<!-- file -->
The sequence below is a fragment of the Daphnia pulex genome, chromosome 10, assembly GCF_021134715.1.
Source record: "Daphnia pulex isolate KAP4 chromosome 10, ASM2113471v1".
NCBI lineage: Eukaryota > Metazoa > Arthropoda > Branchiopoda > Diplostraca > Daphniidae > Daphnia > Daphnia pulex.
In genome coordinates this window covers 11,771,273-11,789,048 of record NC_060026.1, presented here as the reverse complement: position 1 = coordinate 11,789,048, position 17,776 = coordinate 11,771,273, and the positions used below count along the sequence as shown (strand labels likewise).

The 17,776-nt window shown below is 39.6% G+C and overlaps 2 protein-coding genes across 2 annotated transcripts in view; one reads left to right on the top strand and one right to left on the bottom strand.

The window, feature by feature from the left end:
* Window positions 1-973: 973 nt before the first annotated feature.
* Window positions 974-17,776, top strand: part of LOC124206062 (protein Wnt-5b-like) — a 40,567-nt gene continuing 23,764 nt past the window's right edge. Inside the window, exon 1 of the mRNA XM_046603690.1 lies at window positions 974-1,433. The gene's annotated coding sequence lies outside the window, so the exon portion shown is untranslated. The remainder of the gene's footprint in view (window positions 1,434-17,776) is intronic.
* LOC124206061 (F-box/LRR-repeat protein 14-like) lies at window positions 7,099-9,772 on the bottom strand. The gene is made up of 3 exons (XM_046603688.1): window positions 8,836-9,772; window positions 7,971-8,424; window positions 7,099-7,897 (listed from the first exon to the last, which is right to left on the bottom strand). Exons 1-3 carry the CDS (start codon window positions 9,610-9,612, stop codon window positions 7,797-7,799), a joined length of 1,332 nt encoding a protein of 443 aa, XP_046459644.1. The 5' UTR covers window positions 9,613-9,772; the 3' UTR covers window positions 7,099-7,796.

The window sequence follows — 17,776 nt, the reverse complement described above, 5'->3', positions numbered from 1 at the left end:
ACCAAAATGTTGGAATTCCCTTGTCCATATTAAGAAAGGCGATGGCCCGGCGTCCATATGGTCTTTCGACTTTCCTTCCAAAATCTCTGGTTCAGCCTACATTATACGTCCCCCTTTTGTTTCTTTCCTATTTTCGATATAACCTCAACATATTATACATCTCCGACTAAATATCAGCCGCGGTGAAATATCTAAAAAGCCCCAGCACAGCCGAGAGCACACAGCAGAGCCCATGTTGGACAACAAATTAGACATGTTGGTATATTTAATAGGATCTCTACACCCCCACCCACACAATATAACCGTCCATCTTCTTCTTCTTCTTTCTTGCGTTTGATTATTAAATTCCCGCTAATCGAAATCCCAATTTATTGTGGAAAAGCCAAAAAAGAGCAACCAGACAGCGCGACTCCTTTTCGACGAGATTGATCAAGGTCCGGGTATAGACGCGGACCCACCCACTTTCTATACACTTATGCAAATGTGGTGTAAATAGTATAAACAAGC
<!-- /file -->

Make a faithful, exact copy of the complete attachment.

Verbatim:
The sequence below is a fragment of the Daphnia pulex genome, chromosome 10, assembly GCF_021134715.1.
Source record: "Daphnia pulex isolate KAP4 chromosome 10, ASM2113471v1".
NCBI lineage: Eukaryota > Metazoa > Arthropoda > Branchiopoda > Diplostraca > Daphniidae > Daphnia > Daphnia pulex.
In genome coordinates this window covers 11,771,273-11,789,048 of record NC_060026.1, presented here as the reverse complement: position 1 = coordinate 11,789,048, position 17,776 = coordinate 11,771,273, and the positions used below count along the sequence as shown (strand labels likewise).

The 17,776-nt window shown below is 39.6% G+C and overlaps 2 protein-coding genes across 2 annotated transcripts in view; one reads left to right on the top strand and one right to left on the bottom strand.

The window, feature by feature from the left end:
* Window positions 1-973: 973 nt before the first annotated feature.
* Window positions 974-17,776, top strand: part of LOC124206062 (protein Wnt-5b-like) — a 40,567-nt gene continuing 23,764 nt past the window's right edge. Inside the window, exon 1 of the mRNA XM_046603690.1 lies at window positions 974-1,433. The gene's annotated coding sequence lies outside the window, so the exon portion shown is untranslated. The remainder of the gene's footprint in view (window positions 1,434-17,776) is intronic.
* LOC124206061 (F-box/LRR-repeat protein 14-like) lies at window positions 7,099-9,772 on the bottom strand. The gene is made up of 3 exons (XM_046603688.1): window positions 8,836-9,772; window positions 7,971-8,424; window positions 7,099-7,897 (listed from the first exon to the last, which is right to left on the bottom strand). Exons 1-3 carry the CDS (start codon window positions 9,610-9,612, stop codon window positions 7,797-7,799), a joined length of 1,332 nt encoding a protein of 443 aa, XP_046459644.1. The 5' UTR covers window positions 9,613-9,772; the 3' UTR covers window positions 7,099-7,796.

The window sequence follows — 17,776 nt, the reverse complement described above, 5'->3', positions numbered from 1 at the left end:
ACCAAAATGTTGGAATTCCCTTGTCCATATTAAGAAAGGCGATGGCCCGGCGTCCATATGGTCTTTCGACTTTCCTTCCAAAATCTCTGGTTCAGCCTACATTATACGTCCCCCTTTTGTTTCTTTCCTATTTTCGATATAACCTCAACATATTATACATCTCCGACTAAATATCAGCCGCGGTGAAATATCTAAAAAGCCCCAGCACAGCCGAGAGCACACAGCAGAGCCCATGTTGGACAACAAATTAGACATGTTGGTATATTTAATAGGATCTCTACACCCCCACCCACACAATATAACCGTCCATCTTCTTCTTCTTCTTTCTTGCGTTTGATTATTAAATTCCCGCTAATCGAAATCCCAATTTATTGTGGAAAAGCCAAAAAAGAGCAACCAGACAGCGCGACTCCTTTTCGACGAGATTGATCAAGGTCCGGGTATAGACGCGGACCCACCCACTTTCTATACACTTATGCAAATGTGGTGTAAATAGTATAAACAAGC